There's a very good article at The Register (I know, a lot of people here consider it a tabloid but the author is Alexander Hanff of Privacy International) explaining why it is almost impossible for Google not to have planned the storage and processing of the unencrypted data. It's here.
Their argument boils down to :
- They have software-building experience and processes and therefore it's not possible the code that stores/parses the unencrypted data is rogue code.
- They actually stored the data, they were not just processing it for location purposes then discarding it (as confirmed by the french agency in charge of privacy that obtained a portion of the data (article here). It's doubtful they exploited the passwords they found, though.

So they broke the law by retaining private data and they planned on doing it (their code development processes surely would have picked up the code doing the storing before production if this code was not wanted) thereby proving intent. I don't think (as the author does) that they intended to use the code for location-based advertising, but nonetheless Google must respond of its actions before the justice of the offended countries.
Businesses

After Domain Squatting, Twitter Squatting 201

Posted by timothy
from the kept-in-a-special-safe dept.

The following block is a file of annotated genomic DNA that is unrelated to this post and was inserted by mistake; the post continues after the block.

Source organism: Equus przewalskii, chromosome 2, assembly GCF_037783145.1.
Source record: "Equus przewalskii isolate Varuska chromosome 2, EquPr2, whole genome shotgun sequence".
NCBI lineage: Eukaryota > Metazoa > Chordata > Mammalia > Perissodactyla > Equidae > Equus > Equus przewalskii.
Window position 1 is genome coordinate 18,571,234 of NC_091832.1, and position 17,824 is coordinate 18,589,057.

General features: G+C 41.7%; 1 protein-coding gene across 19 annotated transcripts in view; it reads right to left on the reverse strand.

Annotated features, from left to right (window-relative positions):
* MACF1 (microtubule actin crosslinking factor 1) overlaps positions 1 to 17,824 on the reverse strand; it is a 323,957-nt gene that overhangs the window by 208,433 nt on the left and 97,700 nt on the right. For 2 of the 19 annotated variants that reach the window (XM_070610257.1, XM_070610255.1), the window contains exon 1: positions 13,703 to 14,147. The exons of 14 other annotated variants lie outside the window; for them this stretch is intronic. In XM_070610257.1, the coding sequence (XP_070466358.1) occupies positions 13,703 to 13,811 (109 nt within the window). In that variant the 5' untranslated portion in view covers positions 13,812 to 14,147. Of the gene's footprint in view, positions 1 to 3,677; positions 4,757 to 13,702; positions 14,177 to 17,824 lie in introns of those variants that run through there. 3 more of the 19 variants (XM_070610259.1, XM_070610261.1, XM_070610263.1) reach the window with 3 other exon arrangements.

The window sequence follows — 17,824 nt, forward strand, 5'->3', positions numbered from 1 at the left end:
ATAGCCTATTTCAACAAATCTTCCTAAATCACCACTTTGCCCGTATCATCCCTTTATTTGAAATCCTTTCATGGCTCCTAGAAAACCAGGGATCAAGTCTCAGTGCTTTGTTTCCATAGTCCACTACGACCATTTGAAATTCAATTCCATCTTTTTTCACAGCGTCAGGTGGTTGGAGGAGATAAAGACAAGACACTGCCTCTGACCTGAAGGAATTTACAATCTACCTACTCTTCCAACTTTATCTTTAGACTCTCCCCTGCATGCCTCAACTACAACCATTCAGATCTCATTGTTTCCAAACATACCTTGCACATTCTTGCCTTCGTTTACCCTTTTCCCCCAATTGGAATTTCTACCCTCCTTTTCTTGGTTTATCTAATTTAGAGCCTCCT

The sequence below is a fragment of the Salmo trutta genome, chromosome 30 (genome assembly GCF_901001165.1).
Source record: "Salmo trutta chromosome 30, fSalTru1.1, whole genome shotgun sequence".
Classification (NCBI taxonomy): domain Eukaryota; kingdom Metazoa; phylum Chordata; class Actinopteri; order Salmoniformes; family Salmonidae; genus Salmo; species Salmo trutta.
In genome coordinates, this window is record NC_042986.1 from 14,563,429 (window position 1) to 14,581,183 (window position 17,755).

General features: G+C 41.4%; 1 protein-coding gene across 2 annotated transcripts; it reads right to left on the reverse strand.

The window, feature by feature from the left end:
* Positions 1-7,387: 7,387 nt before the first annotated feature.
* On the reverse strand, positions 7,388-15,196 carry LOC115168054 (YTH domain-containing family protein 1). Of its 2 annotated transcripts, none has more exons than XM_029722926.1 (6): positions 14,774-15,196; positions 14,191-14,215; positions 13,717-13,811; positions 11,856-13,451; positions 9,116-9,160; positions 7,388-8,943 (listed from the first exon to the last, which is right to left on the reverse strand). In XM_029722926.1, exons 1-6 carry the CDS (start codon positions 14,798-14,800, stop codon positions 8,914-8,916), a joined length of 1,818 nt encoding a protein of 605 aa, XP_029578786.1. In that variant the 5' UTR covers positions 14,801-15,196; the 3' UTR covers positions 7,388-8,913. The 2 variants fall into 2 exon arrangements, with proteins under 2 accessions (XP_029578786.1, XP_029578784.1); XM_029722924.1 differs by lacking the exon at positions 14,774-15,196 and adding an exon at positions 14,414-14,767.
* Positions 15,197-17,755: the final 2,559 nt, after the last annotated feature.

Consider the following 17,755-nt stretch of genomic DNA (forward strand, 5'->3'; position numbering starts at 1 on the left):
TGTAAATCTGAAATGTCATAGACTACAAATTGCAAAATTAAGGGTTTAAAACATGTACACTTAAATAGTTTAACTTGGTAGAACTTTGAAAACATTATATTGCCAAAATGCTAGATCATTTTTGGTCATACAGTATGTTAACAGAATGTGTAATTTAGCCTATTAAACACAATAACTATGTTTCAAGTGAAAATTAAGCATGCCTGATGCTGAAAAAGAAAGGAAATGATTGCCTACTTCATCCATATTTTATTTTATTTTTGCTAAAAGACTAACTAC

carusoj writes "Squatting on domain names is nothing new, but Twitter has created a new opportunity for squatters, in the form of Twitter IDs. Writes Richard Stiennon: 'Is there evidence of Twitter squatting (squitting?) Let's check. Yup, every single-letter TwitID is taken ... How about common words? Garage, wow, war, warcraft, Crisco, Coke, Pepsi, Nike, and Chevrolet are all taken. My guess is that Twitter squatters have grabbed all of these in the hopes that they will be worth selling in the not too distant future. Of course the legitimate holders of brands can sue for them and Twitter can just turn them over if asked. But, because the investment and risk for the squatter is zero, you are going to see the rapid evaporation of available Twitter IDs.'"
Medicine

Identical Twins Not Identical After All 159

Posted by samzenpus
from the one-of-these-things-is-not-like-the-other dept.
Hugh Pickens writes "Contrary to previous beliefs, identical twins are not genetically identical. Researchers studied 19 pairs of monozygotic, or identical, twins and found differences in copy number variation in DNA which occurs when a set of coding letters in DNA are missing, or when extra copies of segments of DNA are produced. In most cases, variation in the number of copies likely has no impact on health or development but in others, it may be one factor in the likelihood of developing a disease (pdf). "Those differences may point the way to better understanding of genetic diseases when we study so-called discordant monozygotic twins....a pair of twins where one twin has a disorder and the other does not," says Carl Bruder, Ph.D. "If twin A develops Parkinson's and twin B does not, the region of their genome where they show differences is a target for further investigation to discover the basic genetic underpinnings of the disease.""